If marketers believe they can reduce their advertising costs by engaging consumers directly, that almost certainly cuts revenue for news organizations. Although some firms are trying to capitalize on the trend by assisting advertisers with their social-media strategies, that is a labor-intensive business that is outside the expertise of many media companies.
And there are journalistic problems that go beyond the economic loss represented by the decline of old-fashioned advertising relationships. A Florida company, Izea, explicitly sets up arrangements so people who blog or tweet favorably about a company can get compensated in cash, travel, or in other ways. The company insists that its writers adhere to Federal Trade Commission guidelines, enacted in 2009, requiring disclosure of “‘material connections’ (sometimes payments or free products) between advertisers and endorsers.”
But a 2010 study by Izea found that many people engaged in this “social media sponsorship” weren’t aware of the FTC guidelines or had been offered compensation without a requirement to disclose it. The survey respondents also priced a “sponsored tweet” from a personal Twitter account at an average of $124 and a “sponsored blog post” at $179—around the same amount a small news organization will pay for a story and far more than an average blog post would ever get from display ads.
None of these ventures comes close in potential payoff to the online coupon craze, pioneered most successfully by Groupon. The company was launched in Chicago in November 2008, offering its customers daily discount deals on services ranging from nail salons to restaurant meals. For the deals to kick in, a minimum number of users must sign up; the system encourages users to spread the word and to take advantage of social media.
In a little over two years, the company expanded to more than 500 markets in
44 countries and turned down a $6 billion takeover offer from Google. Forbes called it “the fastest-growing company in Web history.”
The company’s model is a repudiation of much of what has driven online revenue for media companies. “Banner ads seem such a relic of the 19th century,” Groupon founder Andrew Mason told wired.com. “If God created man and the Internet on the same day, we would see more stuff like Groupon.”
The company has drawn complaints, particularly from retailers like some Chicago restaurant owners who said many Groupon customers either came only for the discount and didn’t return, or gamed the system by copying coupons and using them repeatedly. Groupon has also spawned a host of competitors. And media companies have wavered between joining with Groupon or competing with it.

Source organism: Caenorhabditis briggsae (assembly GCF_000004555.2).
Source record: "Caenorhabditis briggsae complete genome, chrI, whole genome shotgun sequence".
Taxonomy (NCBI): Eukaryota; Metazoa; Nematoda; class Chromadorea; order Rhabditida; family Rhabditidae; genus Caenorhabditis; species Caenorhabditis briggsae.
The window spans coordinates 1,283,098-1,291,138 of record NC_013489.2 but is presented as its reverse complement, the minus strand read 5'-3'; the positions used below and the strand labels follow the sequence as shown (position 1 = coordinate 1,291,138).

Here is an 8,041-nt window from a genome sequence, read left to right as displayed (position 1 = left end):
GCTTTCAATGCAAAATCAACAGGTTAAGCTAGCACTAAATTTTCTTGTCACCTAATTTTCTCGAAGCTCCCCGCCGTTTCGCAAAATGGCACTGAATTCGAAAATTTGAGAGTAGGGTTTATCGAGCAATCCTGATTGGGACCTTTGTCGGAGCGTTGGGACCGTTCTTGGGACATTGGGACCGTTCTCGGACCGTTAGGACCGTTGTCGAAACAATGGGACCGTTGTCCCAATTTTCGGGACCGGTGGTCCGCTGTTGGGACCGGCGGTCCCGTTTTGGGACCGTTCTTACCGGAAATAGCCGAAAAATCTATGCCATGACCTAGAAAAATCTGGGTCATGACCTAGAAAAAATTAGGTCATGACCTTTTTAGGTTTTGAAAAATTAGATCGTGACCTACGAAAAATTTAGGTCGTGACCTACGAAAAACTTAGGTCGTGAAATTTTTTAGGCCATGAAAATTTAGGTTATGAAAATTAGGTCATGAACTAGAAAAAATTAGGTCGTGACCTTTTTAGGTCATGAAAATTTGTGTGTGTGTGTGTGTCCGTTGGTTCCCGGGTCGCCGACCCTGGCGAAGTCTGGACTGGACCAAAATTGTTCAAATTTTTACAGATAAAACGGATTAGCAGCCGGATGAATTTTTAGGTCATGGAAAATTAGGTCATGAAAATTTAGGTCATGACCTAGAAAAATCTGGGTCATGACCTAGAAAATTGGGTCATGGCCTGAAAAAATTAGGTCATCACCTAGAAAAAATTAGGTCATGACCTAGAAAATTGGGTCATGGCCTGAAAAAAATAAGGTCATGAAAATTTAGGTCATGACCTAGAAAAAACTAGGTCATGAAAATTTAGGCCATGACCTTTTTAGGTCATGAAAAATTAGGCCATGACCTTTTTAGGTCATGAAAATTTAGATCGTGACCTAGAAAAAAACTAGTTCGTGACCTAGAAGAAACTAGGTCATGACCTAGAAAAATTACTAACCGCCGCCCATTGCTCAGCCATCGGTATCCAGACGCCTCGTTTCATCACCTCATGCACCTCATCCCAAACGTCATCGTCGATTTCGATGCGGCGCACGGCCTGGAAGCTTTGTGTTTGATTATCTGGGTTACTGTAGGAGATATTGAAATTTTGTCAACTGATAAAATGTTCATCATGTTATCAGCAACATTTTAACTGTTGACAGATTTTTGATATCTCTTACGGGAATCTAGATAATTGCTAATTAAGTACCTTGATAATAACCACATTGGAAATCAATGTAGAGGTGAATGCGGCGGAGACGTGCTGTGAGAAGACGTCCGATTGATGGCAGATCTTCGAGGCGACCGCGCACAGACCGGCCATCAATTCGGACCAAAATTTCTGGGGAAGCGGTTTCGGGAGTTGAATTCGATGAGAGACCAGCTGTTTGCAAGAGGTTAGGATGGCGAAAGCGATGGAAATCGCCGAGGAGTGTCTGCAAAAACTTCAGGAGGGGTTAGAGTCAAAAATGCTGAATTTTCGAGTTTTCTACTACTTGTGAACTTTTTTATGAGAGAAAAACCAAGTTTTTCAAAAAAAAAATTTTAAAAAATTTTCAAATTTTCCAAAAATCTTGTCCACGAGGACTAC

The Minneapolis Star Tribune launched a coupon service, called STeals. Cox Media has started DealSwarm. McClatchy is trying to have it both ways: it announced a deal with Groupon in July 2010. Less than a year later, McClatchy said it would launch its own deal service, while continuing to work with Groupon. As AdAge noted, “McClatchy gets 15% of revenue from Groupon deals … on its own, McClatchy could collect as much as 50% from deals it sells and distributes.”
But it may be too late for news organizations to get substantial revenue from this business. Groupon is reported to be considering an initial public offering that could raise as much as $15 billion. With so much capital, Groupon could compete on price and breadth in ways that would overwhelm ordinary competitors. And Groupon has its own challenges. It is possible that so many competitors’ coupons will flood the market that consumers and businesses will begin to tune them out, which would diminish the value of the idea.
Many media companies are trying to raise revenue through more untraditional means. Wired opened a physical “Wired Pop Up Store” in New York City during the winter holidays, where it holds events like a “Geek Dad Family Party.” The store sells gadgets and paraphernalia. New York sponsors a wedding showcase event every year, selling tickets to the public, and sponsorships to national fashion brands; it also caters to local disc jockeys, dress stores, bakeries, and other enterprises in the wedding business.
Such events may be good for branding, but tend not to bring in a great deal of new revenue. The Atlantic is different. It is involved in running about
seventy-five events a year, the most ambitious of which is the Aspen Ideas Festival. “Most magazines do events for advertisers,” says Justin Smith, president of the Atlantic Media Group. “We use the Atlantic brand and editorial prowess for attracting people.” The business, called Atlantic LIVE, also runs events with such names as the Green Intelligence Forum and the Food Summit. They usually include partnerships with organizations tied to the topic. Coverage of the event may appear on The Atlantic’s site or in the pages of the magazine.
Atlantic LIVE is run separately from the magazine and website and has its own sales group and editors who run the events. It has become a significant source of income for the company. Of the $32 million reported as revenue by the company in recent publicity, as much as $6 million comes from these events.
If the old formula of “adjacency”—selling ads and commercials alongside content—is fading, what will replace it? There are many possibilities, but few are likely, on their own, to provide the stream of dollars that advertising and circulation once did.
It may be most useful to resist the temptation to think about digital journalism economics in terms of moving an old business model to a new realm. The common thread in the strategies described in this chapter is that they demonstrate an embrace of the Internet, rather than an attempt to subjugate it to legacy business models.
When viewed that way, the Internet isn’t a friend or an enemy. It’s reality.